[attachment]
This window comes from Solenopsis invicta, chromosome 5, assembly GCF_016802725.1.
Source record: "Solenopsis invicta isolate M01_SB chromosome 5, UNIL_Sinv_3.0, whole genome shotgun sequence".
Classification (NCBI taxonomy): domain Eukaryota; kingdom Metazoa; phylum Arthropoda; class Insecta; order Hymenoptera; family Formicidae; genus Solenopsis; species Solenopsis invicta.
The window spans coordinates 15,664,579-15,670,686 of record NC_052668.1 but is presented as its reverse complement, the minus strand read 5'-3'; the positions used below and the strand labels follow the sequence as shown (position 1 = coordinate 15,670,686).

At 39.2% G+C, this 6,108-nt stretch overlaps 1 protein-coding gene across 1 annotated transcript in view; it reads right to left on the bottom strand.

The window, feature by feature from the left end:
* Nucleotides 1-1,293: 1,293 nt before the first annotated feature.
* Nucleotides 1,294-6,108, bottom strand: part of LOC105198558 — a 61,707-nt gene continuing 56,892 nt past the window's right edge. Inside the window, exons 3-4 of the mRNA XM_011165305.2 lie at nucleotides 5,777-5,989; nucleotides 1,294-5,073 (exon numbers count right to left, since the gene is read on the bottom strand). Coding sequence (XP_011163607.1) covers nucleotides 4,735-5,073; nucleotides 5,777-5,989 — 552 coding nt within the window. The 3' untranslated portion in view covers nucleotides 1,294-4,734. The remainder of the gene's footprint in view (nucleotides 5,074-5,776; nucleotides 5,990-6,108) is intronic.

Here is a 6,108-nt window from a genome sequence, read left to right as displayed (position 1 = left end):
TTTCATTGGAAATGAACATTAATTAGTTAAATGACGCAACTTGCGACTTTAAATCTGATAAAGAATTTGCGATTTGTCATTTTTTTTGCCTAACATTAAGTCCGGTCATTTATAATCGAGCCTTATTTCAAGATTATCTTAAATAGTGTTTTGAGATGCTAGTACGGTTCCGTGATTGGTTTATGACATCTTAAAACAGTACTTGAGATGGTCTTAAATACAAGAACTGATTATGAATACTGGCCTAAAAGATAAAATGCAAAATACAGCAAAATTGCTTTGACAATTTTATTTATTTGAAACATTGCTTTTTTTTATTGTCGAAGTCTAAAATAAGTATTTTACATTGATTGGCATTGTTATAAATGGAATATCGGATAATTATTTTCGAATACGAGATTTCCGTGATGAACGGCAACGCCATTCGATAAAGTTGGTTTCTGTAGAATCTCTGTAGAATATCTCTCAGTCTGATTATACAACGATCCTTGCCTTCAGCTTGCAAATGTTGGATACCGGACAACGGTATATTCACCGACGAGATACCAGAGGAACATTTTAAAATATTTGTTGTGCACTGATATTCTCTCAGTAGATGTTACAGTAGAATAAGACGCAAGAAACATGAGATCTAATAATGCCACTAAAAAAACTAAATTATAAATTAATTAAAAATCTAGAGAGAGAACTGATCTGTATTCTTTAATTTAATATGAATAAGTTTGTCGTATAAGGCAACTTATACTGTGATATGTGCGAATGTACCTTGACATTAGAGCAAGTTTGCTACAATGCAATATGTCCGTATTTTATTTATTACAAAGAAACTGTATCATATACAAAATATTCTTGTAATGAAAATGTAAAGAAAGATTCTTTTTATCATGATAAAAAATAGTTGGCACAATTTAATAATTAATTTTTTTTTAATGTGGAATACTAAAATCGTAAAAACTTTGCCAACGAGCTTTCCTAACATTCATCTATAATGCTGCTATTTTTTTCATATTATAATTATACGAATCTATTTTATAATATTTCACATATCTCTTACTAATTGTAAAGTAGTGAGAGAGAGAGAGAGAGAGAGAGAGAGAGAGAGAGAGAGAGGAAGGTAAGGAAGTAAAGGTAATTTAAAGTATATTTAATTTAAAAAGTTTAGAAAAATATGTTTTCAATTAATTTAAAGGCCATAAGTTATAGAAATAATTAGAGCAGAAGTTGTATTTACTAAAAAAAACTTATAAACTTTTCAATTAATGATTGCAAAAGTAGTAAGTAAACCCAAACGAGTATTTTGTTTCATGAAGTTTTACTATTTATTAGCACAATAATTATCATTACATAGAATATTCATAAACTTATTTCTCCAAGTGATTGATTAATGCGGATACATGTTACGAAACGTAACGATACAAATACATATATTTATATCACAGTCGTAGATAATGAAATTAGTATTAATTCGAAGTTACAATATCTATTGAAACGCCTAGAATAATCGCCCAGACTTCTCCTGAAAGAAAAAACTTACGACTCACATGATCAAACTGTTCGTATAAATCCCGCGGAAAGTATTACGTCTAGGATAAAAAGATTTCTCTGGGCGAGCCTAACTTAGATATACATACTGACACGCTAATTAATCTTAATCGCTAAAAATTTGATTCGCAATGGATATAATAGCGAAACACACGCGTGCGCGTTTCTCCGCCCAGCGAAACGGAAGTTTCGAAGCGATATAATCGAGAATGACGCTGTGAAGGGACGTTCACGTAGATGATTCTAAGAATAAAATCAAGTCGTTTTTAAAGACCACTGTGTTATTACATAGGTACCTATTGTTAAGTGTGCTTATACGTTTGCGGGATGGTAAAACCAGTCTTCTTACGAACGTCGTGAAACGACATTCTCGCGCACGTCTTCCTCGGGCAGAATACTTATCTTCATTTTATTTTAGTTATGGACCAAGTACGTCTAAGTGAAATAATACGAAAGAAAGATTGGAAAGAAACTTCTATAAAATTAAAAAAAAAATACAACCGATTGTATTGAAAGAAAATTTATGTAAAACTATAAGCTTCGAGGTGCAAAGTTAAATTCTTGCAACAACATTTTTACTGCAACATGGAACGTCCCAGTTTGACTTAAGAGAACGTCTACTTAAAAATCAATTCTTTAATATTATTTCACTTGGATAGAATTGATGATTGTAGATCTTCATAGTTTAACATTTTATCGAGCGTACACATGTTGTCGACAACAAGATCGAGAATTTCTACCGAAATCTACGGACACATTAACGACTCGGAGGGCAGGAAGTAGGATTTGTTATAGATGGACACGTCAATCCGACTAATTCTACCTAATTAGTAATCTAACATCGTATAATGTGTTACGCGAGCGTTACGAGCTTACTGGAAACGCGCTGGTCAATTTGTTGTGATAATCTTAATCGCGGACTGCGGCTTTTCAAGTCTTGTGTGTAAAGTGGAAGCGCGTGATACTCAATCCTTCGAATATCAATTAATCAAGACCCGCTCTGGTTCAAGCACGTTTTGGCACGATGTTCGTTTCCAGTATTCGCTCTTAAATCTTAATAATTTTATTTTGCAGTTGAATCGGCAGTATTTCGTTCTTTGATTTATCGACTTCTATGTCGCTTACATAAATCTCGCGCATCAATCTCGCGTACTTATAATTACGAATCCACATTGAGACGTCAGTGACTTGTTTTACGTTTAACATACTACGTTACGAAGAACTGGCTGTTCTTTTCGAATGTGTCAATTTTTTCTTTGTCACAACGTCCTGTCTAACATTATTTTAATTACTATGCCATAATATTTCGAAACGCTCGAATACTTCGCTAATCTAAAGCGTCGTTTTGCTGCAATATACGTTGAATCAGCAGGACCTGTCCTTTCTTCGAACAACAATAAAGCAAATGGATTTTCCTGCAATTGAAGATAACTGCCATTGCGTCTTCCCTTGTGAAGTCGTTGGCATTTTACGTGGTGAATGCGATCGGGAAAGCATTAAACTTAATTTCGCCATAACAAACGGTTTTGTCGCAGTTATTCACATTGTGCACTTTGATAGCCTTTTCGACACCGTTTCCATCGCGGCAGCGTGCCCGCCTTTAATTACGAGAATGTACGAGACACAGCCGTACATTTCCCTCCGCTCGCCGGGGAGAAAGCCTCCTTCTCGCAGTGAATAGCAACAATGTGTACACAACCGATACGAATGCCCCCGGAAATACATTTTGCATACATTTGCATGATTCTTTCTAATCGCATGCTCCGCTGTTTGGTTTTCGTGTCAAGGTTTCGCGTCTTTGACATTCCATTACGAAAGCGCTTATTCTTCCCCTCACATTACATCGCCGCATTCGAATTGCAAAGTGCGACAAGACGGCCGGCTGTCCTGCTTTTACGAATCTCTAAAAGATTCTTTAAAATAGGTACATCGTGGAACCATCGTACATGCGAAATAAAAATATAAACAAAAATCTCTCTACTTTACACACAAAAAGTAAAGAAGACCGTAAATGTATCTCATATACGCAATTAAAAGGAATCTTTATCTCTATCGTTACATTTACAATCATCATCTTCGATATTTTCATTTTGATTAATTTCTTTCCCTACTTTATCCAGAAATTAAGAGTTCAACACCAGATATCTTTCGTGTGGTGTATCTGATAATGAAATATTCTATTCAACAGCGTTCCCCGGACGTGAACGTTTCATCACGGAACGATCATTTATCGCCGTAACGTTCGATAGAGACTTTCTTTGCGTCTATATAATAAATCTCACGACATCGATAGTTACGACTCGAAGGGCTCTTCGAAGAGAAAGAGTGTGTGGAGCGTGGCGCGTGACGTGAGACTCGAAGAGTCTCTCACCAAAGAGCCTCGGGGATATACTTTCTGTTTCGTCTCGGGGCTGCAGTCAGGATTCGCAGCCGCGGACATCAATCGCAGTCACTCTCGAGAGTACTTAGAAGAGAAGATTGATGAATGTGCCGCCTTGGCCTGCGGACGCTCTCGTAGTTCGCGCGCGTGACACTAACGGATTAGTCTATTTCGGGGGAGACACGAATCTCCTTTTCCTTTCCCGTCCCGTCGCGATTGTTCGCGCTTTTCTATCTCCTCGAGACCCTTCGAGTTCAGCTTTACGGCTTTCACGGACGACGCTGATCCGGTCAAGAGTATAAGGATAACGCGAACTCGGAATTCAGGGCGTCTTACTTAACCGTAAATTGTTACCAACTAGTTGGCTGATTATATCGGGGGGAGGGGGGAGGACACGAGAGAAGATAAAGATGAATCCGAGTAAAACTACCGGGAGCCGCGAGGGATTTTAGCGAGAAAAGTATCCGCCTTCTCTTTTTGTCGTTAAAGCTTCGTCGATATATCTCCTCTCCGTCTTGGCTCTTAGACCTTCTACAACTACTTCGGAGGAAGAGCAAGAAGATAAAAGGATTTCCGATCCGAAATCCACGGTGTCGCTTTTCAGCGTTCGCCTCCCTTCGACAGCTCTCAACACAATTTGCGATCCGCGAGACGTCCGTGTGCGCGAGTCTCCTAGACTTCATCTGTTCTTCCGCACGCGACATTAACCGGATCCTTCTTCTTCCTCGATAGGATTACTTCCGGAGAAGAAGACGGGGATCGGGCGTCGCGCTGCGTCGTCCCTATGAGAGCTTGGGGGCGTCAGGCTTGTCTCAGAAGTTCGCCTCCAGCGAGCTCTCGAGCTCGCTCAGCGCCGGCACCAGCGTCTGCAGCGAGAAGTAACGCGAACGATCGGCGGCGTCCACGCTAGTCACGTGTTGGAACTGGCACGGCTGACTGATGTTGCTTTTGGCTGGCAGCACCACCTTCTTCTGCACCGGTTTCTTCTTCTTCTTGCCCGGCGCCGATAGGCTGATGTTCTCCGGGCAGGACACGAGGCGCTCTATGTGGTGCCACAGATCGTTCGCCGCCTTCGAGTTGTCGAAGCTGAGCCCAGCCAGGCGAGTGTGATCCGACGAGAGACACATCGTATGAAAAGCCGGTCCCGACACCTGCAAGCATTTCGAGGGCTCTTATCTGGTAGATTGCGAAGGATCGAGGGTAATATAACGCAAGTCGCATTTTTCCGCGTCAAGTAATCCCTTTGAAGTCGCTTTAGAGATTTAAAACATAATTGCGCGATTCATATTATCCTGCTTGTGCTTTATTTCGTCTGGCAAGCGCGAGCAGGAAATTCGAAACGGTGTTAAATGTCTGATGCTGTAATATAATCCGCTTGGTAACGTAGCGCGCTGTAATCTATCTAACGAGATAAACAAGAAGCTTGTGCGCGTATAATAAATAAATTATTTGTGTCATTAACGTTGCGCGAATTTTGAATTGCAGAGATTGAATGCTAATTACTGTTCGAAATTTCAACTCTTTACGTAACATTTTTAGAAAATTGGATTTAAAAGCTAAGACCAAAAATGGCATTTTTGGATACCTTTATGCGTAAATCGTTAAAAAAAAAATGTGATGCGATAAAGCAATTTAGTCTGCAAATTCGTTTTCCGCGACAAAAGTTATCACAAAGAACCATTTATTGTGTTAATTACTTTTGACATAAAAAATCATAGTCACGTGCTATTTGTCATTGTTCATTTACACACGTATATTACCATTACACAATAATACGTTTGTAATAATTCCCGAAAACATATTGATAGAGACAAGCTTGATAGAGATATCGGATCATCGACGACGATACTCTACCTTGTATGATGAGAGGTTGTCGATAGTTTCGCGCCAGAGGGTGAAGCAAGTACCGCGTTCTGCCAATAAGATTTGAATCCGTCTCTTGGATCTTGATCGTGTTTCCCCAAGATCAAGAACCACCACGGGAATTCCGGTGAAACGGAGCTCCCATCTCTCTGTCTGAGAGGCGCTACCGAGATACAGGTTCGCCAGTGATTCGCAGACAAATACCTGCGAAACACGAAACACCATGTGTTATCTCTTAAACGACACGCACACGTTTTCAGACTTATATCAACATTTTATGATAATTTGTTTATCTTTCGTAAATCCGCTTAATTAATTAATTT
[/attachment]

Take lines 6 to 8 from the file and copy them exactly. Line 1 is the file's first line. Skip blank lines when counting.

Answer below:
The window, feature by feature from the left end:
* Nucleotides 1-1,293: 1,293 nt before the first annotated feature.
* Nucleotides 1,294-6,108, bottom strand: part of LOC105198558 — a 61,707-nt gene continuing 56,892 nt past the window's right edge. Inside the window, exons 3-4 of the mRNA XM_011165305.2 lie at nucleotides 5,777-5,989; nucleotides 1,294-5,073 (exon numbers count right to left, since the gene is read on the bottom strand). Coding sequence (XP_011163607.1) covers nucleotides 4,735-5,073; nucleotides 5,777-5,989 — 552 coding nt within the window. The 3' untranslated portion in view covers nucleotides 1,294-4,734. The remainder of the gene's footprint in view (nucleotides 5,074-5,776; nucleotides 5,990-6,108) is intronic.